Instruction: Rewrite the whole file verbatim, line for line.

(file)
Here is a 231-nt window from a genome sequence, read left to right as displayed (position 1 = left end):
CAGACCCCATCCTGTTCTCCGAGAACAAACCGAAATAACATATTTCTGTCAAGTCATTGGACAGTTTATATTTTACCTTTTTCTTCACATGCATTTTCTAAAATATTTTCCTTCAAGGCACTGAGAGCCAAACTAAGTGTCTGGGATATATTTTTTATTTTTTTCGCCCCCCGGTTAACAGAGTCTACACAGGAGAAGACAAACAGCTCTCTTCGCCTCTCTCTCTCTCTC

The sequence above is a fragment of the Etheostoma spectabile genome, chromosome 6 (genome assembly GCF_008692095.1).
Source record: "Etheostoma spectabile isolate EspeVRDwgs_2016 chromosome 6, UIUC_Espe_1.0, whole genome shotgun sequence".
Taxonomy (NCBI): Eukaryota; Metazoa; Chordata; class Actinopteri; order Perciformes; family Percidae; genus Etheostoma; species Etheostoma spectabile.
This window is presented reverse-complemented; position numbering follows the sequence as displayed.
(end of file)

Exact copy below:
Here is a 231-nt window from a genome sequence, read left to right as displayed (position 1 = left end):
CAGACCCCATCCTGTTCTCCGAGAACAAACCGAAATAACATATTTCTGTCAAGTCATTGGACAGTTTATATTTTACCTTTTTCTTCACATGCATTTTCTAAAATATTTTCCTTCAAGGCACTGAGAGCCAAACTAAGTGTCTGGGATATATTTTTTATTTTTTTCGCCCCCCGGTTAACAGAGTCTACACAGGAGAAGACAAACAGCTCTCTTCGCCTCTCTCTCTCTCTC

The sequence above is a fragment of the Etheostoma spectabile genome, chromosome 6 (genome assembly GCF_008692095.1).
Source record: "Etheostoma spectabile isolate EspeVRDwgs_2016 chromosome 6, UIUC_Espe_1.0, whole genome shotgun sequence".
Taxonomy (NCBI): Eukaryota; Metazoa; Chordata; class Actinopteri; order Perciformes; family Percidae; genus Etheostoma; species Etheostoma spectabile.
This window is presented reverse-complemented; position numbering follows the sequence as displayed.